Sen. Hillary Clinton's decision to end her historic bid for the White House and ceding the Democratic nomination to Sen. Barack Obama, ends a long, often bitter battle for the right to challenge Sen. John McCain, R-Ariz., in the general election.
Obama, D-Ill., who claimed victory after clinching the necessary delegates on Tuesday, will be the nation's first African American running with the nomination of one of the country's two major political parties.
Clinton quickly emerged as the formidable frontrunner, raising millions of dollars and leading in both state and national polls.
In an ABC News/Washington Post poll conducted in December 2006, she was supported by 39 percent of Democrats and Democratic-leaning independents, well ahead of her nearest competitors -- Barack Obama with 17 percent support; former Sen. John Edwards, D-N.C., with 12 percent; and former Vice President Al Gore, 10 percent.
Obama had announced his intention to form a presidential exploratory committee a few days before Clinton's announcement on her Web site, hillaryclinton.com.
Just weeks later, standing outside Illinois' historic Old State Capitol building where Abraham Lincoln gave a famous speech condemning slavery and calling for the United States to unite, Obama, then a 45-year-old with just two years of federal legislative experience under his belt, officially announced his longshot bid.
"I recognize there is a certain presumptuousness in this, a certain audacity," Obama said to the crowd of 16,000 braving a freezing February afternoon. "I know that I haven't spent a lot of time learning the ways of Washington. But I've been there long enough to know that the ways of Washington must change."
Clinton dominated a crowded field of Democratic candidates including Obama, Edwards, as well as Sens. Joe Biden of Delaware and Chris Dodd of Connecticut, Ohio Rep. Dennis Kucinich, Gov. Bill Richardson of New Mexico, former Iowa Gov. Tom Vilsack and fomer Sen. Mike Gravel of Alaska, for much of the summer and early fall of 2007.
In an interview with ABC News' "Nightline" in September 2007, Clinton chief strategist Mark Penn confidently predicted, "I believe she's going to be the nominee. I think every day is a good one, and I think that as every day goes on people see that she has the strength and experience to become president."
There was reason for optimism: Clinton had survived nearly the entire year as the Democratic frontrunner and none of her opponents seemed to be gaining major traction. But that trend was about to change.
At a Halloween debate on Oct. 31, 2007, chinks in Clinton's armor appeared.
Sharply challenged by Obama and Edwards on Iraq, free trade and illegal immigration, Clinton said a New York State proposal supported by then-Gov. Eliot Spitzer to give driver's licenses to illegal immigrants "makes a lot of sense."
Critics and the other candidates pounced and Clinton later admitted she "wasn't at (her) best" during the debate.
Ten days later, Obama outshined Clinton at Iowa's Jefferson-Jackson dinner in Des Moines and both candidates seemed to increase the rhetoric of the race.
"If we are really serious about winning this election, Democrats, then we can't live in fear of losing," Obama said, accusing Clinton of running a "poll-driven campaign," in a speech the Obama camp would later use in several effective television ads against Clinton.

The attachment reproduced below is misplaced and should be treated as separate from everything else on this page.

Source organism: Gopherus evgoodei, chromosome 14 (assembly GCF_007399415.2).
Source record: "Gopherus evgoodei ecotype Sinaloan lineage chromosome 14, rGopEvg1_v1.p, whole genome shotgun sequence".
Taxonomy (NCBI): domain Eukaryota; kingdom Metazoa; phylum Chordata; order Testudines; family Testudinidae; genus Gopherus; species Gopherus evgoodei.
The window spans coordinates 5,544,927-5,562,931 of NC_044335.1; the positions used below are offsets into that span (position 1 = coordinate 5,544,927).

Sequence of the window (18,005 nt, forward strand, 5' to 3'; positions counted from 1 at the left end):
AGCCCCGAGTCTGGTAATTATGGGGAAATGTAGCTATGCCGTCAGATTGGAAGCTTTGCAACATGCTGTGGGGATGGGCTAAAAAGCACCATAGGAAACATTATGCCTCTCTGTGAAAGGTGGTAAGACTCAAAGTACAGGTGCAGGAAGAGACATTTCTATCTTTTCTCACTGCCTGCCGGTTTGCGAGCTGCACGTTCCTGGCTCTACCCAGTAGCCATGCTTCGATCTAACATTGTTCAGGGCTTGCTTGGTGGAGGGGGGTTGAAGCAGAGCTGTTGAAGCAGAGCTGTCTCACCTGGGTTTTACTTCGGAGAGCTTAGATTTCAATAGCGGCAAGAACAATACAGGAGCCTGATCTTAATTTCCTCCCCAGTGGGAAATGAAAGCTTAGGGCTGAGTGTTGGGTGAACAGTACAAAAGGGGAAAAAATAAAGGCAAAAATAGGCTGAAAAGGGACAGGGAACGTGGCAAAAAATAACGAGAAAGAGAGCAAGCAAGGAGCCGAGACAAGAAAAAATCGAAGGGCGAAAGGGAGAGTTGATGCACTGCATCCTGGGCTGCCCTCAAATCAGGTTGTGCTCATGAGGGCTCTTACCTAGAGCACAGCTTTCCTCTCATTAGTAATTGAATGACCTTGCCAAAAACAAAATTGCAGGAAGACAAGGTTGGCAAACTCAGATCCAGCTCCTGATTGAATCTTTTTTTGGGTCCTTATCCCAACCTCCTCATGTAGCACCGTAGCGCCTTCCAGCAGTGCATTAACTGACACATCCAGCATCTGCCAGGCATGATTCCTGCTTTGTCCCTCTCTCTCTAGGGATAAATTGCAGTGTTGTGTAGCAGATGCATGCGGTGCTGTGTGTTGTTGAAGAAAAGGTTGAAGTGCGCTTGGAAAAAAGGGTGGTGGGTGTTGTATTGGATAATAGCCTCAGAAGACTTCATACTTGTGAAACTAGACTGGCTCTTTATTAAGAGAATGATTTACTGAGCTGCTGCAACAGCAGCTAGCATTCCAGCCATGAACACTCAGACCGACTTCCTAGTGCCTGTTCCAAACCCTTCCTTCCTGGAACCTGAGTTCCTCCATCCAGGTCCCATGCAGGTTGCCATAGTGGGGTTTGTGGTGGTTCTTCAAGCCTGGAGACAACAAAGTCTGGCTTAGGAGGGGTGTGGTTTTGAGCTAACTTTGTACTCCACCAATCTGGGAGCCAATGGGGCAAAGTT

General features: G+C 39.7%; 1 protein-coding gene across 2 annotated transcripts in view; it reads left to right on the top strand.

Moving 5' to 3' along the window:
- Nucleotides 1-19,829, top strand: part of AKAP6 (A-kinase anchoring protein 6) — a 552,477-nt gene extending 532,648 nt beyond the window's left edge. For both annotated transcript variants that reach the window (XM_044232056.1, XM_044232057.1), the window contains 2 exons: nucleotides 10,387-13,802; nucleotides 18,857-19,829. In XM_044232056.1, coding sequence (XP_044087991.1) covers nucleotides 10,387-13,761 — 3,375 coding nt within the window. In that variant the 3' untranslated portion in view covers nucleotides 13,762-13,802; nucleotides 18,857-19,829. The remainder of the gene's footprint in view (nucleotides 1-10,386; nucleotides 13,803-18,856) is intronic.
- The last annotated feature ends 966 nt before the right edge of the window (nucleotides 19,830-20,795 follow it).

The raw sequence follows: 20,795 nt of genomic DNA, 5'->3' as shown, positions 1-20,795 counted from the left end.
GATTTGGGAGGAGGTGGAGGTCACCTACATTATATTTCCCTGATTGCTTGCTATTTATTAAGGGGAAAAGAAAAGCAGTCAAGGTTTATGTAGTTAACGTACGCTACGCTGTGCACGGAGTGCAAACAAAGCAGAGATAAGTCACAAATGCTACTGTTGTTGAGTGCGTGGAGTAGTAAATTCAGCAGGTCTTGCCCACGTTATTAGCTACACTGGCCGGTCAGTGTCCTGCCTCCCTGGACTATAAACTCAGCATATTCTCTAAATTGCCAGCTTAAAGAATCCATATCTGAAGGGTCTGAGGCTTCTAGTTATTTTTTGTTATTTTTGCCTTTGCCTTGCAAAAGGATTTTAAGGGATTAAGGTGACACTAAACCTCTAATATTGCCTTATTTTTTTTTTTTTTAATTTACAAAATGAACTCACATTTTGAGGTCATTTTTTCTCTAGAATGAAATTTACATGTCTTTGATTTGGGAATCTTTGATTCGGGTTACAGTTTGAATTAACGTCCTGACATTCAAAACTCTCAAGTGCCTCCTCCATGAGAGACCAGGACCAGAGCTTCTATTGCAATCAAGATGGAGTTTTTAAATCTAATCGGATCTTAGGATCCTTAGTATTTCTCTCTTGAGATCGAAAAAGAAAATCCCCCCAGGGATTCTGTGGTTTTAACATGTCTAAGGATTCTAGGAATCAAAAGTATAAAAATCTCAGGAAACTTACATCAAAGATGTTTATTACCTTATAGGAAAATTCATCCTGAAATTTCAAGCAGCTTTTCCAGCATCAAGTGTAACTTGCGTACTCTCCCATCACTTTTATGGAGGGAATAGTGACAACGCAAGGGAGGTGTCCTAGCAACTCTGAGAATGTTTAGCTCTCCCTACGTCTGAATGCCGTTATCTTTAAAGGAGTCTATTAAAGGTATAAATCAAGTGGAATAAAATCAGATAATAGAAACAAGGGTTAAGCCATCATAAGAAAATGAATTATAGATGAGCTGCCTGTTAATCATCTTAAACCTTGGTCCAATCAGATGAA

"Change is just a word if you don't have the strength and experience to make it happen. We must nominate a nominee who has been tested and elect a president who is ready to lead on Day One. I know what it's going to take to win," Clinton shot back.
National polls still put Clinton on top, but Obama was showing strength in Iowa, where the first contest in the race would be held.
A month later, Obama picked up the endorsement of Oprah Winfrey and the formidable pair hit the campaign trail in Iowa, New Hampshire and South Carolina.
"Experience in the hallways of government isn't as important to me as experience on the pathway to life. I challenge you to see through those people who try to tell you that experience in politics as usual is more valuable than wisdom outside the walls of Washington, D.C.," Oprah told crowds of enthusiastic supporters, though she did not mention Clinton by name.
The tide appeared to be turning back to Clinton when she picked up the endorsement of The Des Moines Register.
"I've got my groove back," Clinton declared in December 2007, when asked by ABC News' Kate Snow about the state of her campaign during a chaotic -- and memorable -- stop for the Clintons at a Hyvee grocery in Iowa.
The Clinton campaign embarked on the "Every Vote Counts" tour of Iowa, dubbed the "Likeability Tour" by the press corps who had accompanied her for nearly a year already.
In an interview with ABC News' Cynthia McFadden for "Nightline" that same month, the candidate expressed cautious optimism that her campaign had turned the corner.
"I think the campaign is doing very well," Clinton told ABC News. "There's a rhythm to campaigns. I know that. I've been in a lot of them over the course of my life. It's really picking up steam, and that's what I feel."
Sen. Clinton traveled Iowa by bus and helicopter, joined by daughter, Chelsea, and her mother, Dorothy Rodham, at various points, making an explicit appeal to women -- her core group of consistent support throughout the campaign.